Yea... who would have taken the inscriptions and hieroglyphics off the interior walls? Don't tell me they used those (like the outer casing) to build Ciro too.

[edit on 8/16/2009 by Larryman]



posted on Aug, 16 2009 @ 09:19 AM
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Originally posted by JayinAR
reply to post by Pathos
 


I see what you're saying, but I don't quite follow, if you follow.

I think you are right about them being plugs. I think that when the blocks are opened, you will see a larger shaft on the other side. Just like a plug.

That being said, I don't see how the grooves got on the INSIDE of the shaft, as lowering a plug would require support from the OUTSIDE.

But I like your thinking. And I'm just speculating. So...who knows?

Let me try to clarify what I said:

First, the workers put those plugs (doors) into place. They may have used a pole and string method to guide them down. Since there are groves on the walls, the plugs would fit into the ducts like a puzzle. Once they hit the end of the groves, the plugs would snap into place.

Second, the workers would place the sandstone into place. On the back of the sandstone, they developed supports to fit into the ducts. Think about the supports as tent poles. Instead of being separate pieces, they were originally fused to the cover stones. As one set of workers held the main sandstone, other workers glided the attached poles into the groves.

Plugs (The Small Doors)
Were used to prevent debris from getting into the pyramid. As the supports were guided into place, during a test run, the designers may have noticed debris falling into the pyramid. There solution may have been those plugs (little doors).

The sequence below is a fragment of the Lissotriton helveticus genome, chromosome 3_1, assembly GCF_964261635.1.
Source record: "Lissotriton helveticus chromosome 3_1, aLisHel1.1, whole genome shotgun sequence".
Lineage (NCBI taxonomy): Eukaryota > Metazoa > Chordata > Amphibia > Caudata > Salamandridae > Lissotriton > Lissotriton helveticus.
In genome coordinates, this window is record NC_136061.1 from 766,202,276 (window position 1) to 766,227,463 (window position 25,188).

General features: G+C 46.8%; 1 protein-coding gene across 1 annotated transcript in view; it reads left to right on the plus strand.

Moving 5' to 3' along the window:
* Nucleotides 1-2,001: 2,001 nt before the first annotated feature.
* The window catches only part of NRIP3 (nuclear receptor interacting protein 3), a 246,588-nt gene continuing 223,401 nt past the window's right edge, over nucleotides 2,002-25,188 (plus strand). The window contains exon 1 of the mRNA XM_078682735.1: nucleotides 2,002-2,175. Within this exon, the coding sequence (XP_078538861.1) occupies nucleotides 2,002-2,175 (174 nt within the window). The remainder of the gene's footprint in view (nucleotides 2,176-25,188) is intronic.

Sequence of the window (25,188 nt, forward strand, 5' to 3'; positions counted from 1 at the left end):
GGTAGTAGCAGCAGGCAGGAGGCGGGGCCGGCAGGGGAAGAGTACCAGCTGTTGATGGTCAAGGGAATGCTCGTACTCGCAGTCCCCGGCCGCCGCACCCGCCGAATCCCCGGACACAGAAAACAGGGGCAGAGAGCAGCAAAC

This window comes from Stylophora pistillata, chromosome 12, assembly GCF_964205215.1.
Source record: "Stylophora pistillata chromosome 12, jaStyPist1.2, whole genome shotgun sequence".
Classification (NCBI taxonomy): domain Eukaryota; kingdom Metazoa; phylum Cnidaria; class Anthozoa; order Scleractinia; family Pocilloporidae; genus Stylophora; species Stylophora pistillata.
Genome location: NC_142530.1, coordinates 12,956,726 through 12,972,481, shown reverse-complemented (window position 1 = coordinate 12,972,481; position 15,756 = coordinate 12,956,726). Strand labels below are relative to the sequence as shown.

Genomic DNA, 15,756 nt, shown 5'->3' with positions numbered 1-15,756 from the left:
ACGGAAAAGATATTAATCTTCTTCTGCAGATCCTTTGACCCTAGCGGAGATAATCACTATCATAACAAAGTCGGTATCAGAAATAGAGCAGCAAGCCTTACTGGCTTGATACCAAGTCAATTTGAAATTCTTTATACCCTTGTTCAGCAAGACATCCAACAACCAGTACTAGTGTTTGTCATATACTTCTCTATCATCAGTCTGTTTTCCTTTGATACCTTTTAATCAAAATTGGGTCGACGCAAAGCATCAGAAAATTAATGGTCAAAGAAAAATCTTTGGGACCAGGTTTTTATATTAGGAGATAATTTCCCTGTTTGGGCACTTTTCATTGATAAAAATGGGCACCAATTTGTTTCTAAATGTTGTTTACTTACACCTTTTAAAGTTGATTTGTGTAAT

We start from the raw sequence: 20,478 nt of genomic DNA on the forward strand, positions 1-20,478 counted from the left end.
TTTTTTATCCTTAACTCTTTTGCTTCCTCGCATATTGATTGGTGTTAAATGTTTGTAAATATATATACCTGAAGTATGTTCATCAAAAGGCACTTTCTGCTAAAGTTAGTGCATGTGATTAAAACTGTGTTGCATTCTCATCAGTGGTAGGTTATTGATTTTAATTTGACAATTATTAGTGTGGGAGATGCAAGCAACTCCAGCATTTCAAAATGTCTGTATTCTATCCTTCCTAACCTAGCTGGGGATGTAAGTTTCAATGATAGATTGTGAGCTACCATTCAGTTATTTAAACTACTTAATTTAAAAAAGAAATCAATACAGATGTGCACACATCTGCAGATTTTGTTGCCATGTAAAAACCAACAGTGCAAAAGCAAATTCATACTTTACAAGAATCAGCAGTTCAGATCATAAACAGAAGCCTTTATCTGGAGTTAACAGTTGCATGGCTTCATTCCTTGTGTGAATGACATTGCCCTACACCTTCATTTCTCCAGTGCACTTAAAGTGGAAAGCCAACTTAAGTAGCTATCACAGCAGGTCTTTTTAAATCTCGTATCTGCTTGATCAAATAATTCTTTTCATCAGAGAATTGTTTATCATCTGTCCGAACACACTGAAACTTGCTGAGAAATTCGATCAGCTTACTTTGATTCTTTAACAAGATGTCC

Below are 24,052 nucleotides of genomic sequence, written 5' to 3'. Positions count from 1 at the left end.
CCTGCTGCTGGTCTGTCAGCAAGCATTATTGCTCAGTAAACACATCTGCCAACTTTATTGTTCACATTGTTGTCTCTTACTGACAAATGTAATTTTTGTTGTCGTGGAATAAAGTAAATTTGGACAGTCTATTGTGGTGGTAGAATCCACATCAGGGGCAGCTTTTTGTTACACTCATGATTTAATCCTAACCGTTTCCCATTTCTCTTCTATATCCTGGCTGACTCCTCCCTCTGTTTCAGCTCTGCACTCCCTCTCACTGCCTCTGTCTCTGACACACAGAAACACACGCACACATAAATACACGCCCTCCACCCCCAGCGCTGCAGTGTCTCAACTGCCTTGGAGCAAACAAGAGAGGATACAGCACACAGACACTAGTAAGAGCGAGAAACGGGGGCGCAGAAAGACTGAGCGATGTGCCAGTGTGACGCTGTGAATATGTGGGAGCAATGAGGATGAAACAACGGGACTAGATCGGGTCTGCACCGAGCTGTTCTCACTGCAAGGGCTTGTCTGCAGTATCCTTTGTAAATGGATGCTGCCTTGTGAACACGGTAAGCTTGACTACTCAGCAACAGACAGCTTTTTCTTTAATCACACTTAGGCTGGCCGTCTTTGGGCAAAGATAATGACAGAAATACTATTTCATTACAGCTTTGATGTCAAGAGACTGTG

I'm just speculating as well. It would be funny to find out that they were a plumbing system. Hehehe...



posted on Aug, 16 2009 @ 09:35 AM
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Question for our Egypt experts. Was the lone sarcophagus found in the Kings chamber built into the chamber, as in part of the stone making up the floor or was it a made of a single block in and of itself?

Second has anyone seen anything about the possibility of stone panels that would have been attached to the walls?

I'm going to do some research on my own, but if someone has any answers independently, please let me know.



posted on Aug, 16 2009 @ 10:22 AM
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Originally posted by Tinman67
Question for our Egypt experts. Was the lone sarcophagus found in the Kings chamber built into the chamber, as in part of the stone making up the floor or was it a made of a single block in and of itself?

Second has anyone seen anything about the possibility of stone panels that would have been attached to the walls?

I'm going to do some research on my own, but if someone has any answers independently, please let me know.


Hiya, the 'sarcophagus' was made of one block of granite. It's thought that it was put there as the pyramid was being built. It's a nondescript item, weighing almost 4 tons and poorly made. Some Egypt experts think it was a last minute rush job. Saw marks are still visible where they would usually have been rubbed away with sand. I also 'think' the drill marks are vaguely visible on the floor of the interior.

In regards to stone panels, no record of such being there. It's pretty standard across the 100 plus pyramids in Egypt (Giza, Dashur etc) that they are plain, unmarked and without internal decoration.